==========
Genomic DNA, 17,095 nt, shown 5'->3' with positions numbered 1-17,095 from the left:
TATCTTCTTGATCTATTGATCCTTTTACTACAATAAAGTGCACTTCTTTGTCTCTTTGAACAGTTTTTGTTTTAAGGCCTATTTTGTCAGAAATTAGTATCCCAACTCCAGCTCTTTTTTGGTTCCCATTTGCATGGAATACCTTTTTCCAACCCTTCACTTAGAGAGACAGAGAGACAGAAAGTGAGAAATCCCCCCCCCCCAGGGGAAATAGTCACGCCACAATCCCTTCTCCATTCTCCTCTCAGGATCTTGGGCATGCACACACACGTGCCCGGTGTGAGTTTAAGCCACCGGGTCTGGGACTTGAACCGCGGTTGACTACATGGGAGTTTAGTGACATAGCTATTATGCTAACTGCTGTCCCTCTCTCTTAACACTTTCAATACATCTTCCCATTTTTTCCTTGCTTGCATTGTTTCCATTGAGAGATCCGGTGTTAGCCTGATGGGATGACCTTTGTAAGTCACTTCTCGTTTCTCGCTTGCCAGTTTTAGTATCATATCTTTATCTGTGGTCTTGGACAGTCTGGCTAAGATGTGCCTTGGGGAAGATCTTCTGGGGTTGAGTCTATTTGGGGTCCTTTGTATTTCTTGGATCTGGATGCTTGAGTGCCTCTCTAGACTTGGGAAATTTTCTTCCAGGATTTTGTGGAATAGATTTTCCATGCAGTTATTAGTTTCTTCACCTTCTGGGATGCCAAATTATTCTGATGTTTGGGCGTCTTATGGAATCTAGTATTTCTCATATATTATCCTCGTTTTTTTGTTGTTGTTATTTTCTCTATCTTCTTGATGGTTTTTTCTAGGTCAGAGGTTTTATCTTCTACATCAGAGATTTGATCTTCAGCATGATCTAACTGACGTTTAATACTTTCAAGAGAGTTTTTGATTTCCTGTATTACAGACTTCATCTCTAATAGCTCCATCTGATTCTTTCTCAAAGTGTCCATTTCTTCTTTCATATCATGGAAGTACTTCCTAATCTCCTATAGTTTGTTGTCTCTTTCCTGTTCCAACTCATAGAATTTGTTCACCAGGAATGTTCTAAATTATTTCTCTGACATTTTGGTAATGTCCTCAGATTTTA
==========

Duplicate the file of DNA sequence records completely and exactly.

Genomic DNA, 17,095 nt, shown 5'->3' with positions numbered 1-17,095 from the left:
TATCTTCTTGATCTATTGATCCTTTTACTACAATAAAGTGCACTTCTTTGTCTCTTTGAACAGTTTTTGTTTTAAGGCCTATTTTGTCAGAAATTAGTATCCCAACTCCAGCTCTTTTTTGGTTCCCATTTGCATGGAATACCTTTTTCCAACCCTTCACTTAGAGAGACAGAGAGACAGAAAGTGAGAAATCCCCCCCCCCCAGGGGAAATAGTCACGCCACAATCCCTTCTCCATTCTCCTCTCAGGATCTTGGGCATGCACACACACGTGCCCGGTGTGAGTTTAAGCCACCGGGTCTGGGACTTGAACCGCGGTTGACTACATGGGAGTTTAGTGACATAGCTATTATGCTAACTGCTGTCCCTCTCTCTTAACACTTTCAATACATCTTCCCATTTTTTCCTTGCTTGCATTGTTTCCATTGAGAGATCCGGTGTTAGCCTGATGGGATGACCTTTGTAAGTCACTTCTCGTTTCTCGCTTGCCAGTTTTAGTATCATATCTTTATCTGTGGTCTTGGACAGTCTGGCTAAGATGTGCCTTGGGGAAGATCTTCTGGGGTTGAGTCTATTTGGGGTCCTTTGTATTTCTTGGATCTGGATGCTTGAGTGCCTCTCTAGACTTGGGAAATTTTCTTCCAGGATTTTGTGGAATAGATTTTCCATGCAGTTATTAGTTTCTTCACCTTCTGGGATGCCAAATTATTCTGATGTTTGGGCGTCTTATGGAATCTAGTATTTCTCATATATTATCCTCGTTTTTTTGTTGTTGTTATTTTCTCTATCTTCTTGATGGTTTTTTCTAGGTCAGAGGTTTTATCTTCTACATCAGAGATTTGATCTTCAGCATGATCTAACTGACGTTTAATACTTTCAAGAGAGTTTTTGATTTCCTGTATTACAGACTTCATCTCTAATAGCTCCATCTGATTCTTTCTCAAAGTGTCCATTTCTTCTTTCATATCATGGAAGTACTTCCTAATCTCCTATAGTTTGTTGTCTCTTTCCTGTTCCAACTCATAGAATTTGTTCACCAGGAATGTTCTAAATTATTTCTCTGACATTTTGGTAATGTCCTCAGATTTTA